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Goals, Key Performance Indicators, & the Flywheel

Conversion Optimization | 6 minute read

"I want a website that delivers results," or "I want marketing that delivers results."

These are two famous phrases marketing agencies across the world hear from prospects. In this instance, results typically refer to sales revenue generated. Let's dig into Goals, Key Performance Indicators, and the strategies that help us drive results. 

Then we will take a look at the "Flywheel" and see how we can leverage that tool to find out where we need to focus our business efforts.

Stretch Goals & Smart Goals

Let's start by talking about goals. We want to look at two types of strategic goals. Stretch Goals and SMART Goals.

Why do I need two types of goals?

Stretch goals – Think Big, Think Long Term.

Our Stretch goals are those big, grand slam business goals achieved over an extended period of time. The adage, "Reach for the stars, and you can grab the moon" applies here. We may have a twelve-month, three year, five year, or ten year Stretch Goal.

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SMART Goals – Get !@#$ Done.

SMART goals are those goals we set to get !@#$ done. They are contain a Specific objective that is Measurable, realistically Achievable, Relevant to our Stretch goals, and Time-bound

Let's explore the difference between Stretch Goals and SMART Goals with an example.

I Want to Run a Tough Mudder - a Failed SMART Goal.

I want to run a Tough Mudder in September. Let's set up a SMART Goal to help me achieve this dream.

  • SPECIFIC – I want to run a Tough Mudder. That's pretty specific.
  • MEASURABLE – I have a literal finish line to cross.
  • ACHIEVABLE – I have transportation, two legs, I am in relatively good shape. Yes.
  • RELEVANT – Two personal missions of mine are to have fun and be healthy. It applies to both.
  • TIME-BOUND – It's in September.

September comes, I attend, and something… bad happens.

Between the 2nd and 3rd obstacle, I have significant issues. I collapse, pass out, and get carted away in an ambulance. 

My SMART Goal failed. It didn't work. GOALS SUCK.

The problem was, I tried forcing a SMART goal into a Stretch goal. If we do that, failure will be sure to follow.

A Tough Mudder should contain several SMART Goals, one of which may look like this:

  • SPECIFIC – Run a 10-minute mile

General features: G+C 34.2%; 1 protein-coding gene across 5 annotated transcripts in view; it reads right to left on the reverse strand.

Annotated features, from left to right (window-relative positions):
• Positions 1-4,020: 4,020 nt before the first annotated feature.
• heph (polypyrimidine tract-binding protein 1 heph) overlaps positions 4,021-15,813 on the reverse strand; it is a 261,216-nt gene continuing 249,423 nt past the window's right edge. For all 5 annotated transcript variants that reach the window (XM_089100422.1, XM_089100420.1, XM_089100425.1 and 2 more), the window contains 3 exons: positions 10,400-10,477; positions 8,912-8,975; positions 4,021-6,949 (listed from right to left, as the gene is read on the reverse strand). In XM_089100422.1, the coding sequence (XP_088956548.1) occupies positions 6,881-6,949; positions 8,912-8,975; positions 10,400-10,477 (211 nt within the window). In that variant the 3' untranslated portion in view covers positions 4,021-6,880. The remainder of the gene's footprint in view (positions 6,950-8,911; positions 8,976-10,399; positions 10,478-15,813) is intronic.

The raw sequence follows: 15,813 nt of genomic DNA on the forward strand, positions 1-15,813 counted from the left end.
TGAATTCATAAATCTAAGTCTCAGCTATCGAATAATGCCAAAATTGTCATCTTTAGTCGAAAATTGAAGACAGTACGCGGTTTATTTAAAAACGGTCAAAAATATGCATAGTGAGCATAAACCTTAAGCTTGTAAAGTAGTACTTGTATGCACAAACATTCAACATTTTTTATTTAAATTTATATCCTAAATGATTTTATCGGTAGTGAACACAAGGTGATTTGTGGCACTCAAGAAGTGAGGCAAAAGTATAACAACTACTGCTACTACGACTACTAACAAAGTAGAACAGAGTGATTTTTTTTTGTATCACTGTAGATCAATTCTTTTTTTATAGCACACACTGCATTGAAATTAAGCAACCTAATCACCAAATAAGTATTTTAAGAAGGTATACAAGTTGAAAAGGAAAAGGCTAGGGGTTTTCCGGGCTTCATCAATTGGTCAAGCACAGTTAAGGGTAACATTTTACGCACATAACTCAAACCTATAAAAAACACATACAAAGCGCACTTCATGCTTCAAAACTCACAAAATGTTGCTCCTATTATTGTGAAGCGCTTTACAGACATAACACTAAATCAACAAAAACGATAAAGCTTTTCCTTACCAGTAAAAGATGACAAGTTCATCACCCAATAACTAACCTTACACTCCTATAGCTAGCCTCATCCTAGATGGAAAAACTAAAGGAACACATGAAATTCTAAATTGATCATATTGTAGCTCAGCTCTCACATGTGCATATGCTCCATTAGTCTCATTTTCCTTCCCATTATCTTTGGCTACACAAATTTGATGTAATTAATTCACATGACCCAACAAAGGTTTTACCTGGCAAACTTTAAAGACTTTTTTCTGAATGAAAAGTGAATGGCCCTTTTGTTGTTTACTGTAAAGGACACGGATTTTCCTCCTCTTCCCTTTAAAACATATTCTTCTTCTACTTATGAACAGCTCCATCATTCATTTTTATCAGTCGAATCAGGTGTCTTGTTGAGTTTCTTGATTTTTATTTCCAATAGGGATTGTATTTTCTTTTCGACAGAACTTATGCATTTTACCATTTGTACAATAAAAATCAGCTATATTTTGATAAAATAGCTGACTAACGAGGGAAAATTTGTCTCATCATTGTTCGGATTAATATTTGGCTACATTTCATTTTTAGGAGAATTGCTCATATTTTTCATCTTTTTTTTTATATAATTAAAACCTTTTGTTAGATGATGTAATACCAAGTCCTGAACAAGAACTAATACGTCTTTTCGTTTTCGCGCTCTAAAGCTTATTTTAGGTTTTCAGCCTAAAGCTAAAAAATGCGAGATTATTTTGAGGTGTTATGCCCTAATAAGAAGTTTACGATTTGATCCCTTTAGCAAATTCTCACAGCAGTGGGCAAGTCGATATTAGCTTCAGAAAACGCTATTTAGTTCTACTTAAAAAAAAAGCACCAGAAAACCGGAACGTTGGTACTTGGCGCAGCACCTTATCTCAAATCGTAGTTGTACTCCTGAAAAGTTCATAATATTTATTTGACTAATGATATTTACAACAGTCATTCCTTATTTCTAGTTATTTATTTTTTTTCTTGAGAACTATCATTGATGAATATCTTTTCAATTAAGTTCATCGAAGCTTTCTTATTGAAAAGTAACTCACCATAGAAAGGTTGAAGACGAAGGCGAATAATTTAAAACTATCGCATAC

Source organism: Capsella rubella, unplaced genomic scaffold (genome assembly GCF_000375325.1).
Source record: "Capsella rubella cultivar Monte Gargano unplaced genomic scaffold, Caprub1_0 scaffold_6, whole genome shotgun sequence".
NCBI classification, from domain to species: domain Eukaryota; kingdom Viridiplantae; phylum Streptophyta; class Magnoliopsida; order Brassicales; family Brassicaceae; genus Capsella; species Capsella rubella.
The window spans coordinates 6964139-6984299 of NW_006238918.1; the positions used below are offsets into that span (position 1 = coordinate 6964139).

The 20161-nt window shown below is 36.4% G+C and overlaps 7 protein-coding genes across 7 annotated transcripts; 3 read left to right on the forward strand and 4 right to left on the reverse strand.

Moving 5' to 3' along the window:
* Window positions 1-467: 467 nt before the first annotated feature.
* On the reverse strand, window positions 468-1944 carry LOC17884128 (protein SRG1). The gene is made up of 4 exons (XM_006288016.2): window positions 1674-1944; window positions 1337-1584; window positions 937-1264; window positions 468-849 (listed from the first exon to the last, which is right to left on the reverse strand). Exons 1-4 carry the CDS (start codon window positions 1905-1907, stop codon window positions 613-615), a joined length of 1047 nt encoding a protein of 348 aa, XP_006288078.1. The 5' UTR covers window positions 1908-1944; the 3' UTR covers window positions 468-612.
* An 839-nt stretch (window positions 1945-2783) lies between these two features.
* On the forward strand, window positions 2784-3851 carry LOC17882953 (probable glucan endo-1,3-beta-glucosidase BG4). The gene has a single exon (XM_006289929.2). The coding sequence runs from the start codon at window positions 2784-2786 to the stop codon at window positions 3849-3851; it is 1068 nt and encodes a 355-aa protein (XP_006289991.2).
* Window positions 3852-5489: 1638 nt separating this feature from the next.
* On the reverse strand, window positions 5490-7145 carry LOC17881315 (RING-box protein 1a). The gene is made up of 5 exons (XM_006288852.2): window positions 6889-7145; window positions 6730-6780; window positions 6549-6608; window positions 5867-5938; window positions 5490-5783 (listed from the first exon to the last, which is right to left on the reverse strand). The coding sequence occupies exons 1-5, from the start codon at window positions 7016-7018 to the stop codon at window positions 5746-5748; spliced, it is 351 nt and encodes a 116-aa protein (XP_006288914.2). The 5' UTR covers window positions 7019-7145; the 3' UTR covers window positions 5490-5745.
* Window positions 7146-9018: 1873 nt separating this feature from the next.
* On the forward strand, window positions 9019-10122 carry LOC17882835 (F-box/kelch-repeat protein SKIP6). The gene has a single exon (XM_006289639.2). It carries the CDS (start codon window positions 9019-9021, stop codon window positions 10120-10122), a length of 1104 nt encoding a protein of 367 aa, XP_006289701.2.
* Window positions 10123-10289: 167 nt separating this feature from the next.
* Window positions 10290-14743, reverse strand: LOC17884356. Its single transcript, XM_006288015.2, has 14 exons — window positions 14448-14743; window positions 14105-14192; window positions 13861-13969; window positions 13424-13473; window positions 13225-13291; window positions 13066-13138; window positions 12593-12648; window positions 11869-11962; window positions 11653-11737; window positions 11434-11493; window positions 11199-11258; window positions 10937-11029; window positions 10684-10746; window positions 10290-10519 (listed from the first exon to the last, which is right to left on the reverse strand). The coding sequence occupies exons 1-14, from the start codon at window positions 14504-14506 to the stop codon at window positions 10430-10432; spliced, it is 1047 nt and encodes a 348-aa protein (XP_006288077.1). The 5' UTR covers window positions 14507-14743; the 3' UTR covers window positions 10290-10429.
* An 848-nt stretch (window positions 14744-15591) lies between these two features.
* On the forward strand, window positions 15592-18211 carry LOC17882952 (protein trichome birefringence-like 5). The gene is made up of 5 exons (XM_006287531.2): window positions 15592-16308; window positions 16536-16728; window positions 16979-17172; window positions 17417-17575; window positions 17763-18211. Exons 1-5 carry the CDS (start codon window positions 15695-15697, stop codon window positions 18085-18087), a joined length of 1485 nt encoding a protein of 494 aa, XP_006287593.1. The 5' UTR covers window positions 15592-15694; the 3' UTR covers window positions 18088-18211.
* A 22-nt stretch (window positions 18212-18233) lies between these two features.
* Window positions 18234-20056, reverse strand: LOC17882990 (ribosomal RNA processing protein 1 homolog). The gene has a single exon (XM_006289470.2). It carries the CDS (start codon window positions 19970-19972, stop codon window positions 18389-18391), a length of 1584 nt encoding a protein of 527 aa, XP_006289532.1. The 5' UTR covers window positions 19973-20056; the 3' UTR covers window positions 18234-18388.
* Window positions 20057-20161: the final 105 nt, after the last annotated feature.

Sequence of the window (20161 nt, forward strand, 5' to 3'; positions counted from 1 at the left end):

• MEASURABLE – Run 3 miles a day logging my time so I can see how I am trending.
  • ACHIEVABLE – Overcome roadblocks: I binge Netflix, I hate running. Watch Netflix on a Tread Mill.
  • RELEVANT – Endurance is highly relevant to completing a Tough Mudder.
  • TIME-BOUND – Check Progress trend in three weeks. With that trend, I should know how long it will take to achieve this goal.

BAM. A SMART Goal that successfully contributes to a STRETCH Goal.

SMART GOALS ROCK!

Ask yourself, "Self, what are my Stretch goals? Are they broken down into SMART Goals? How will I measure these goals?"

When we are talking about goals, measuring them is an essential aspect of Goal Setting. To measure goals, we typically look at indicators that offer insight into performance trends.

We call these business metrics Key Performance Indicators! Or KPIs.

Watch KPIs that Matter to Your Goals

When we are talking about KPIs, we are typically talking about lagging KPIs. If you are looking at a KPI in a report, it is lagging. It's in the rearview mirror. You can't change it.

When talking about Leading Indicators, I am not talking about a number on a chart. I could have a chart that says; We had 100 Trial Sign-ups this month, which means that we may have 10 new customers next month. You can argue that Trial Sign-ups is a leading KPI. It is a KPI that can be improved upon and used to infer measurable progress.

Think of Leading Indicators as growth strategies. What actions can you take over the next three months that will indicate real positive performance for our crucial Stretch Goals?

Our Lagging KPIs are easy to measure but difficult to improve. Looking at a lagging KPI on a fancy report gives us no indication of how to improve it.

I can see we had 100 trial sign-ups last month, but it already happened. How do I get more? A Lagging KPI will not tell us that. We need a Leading Strategy to move that KPI.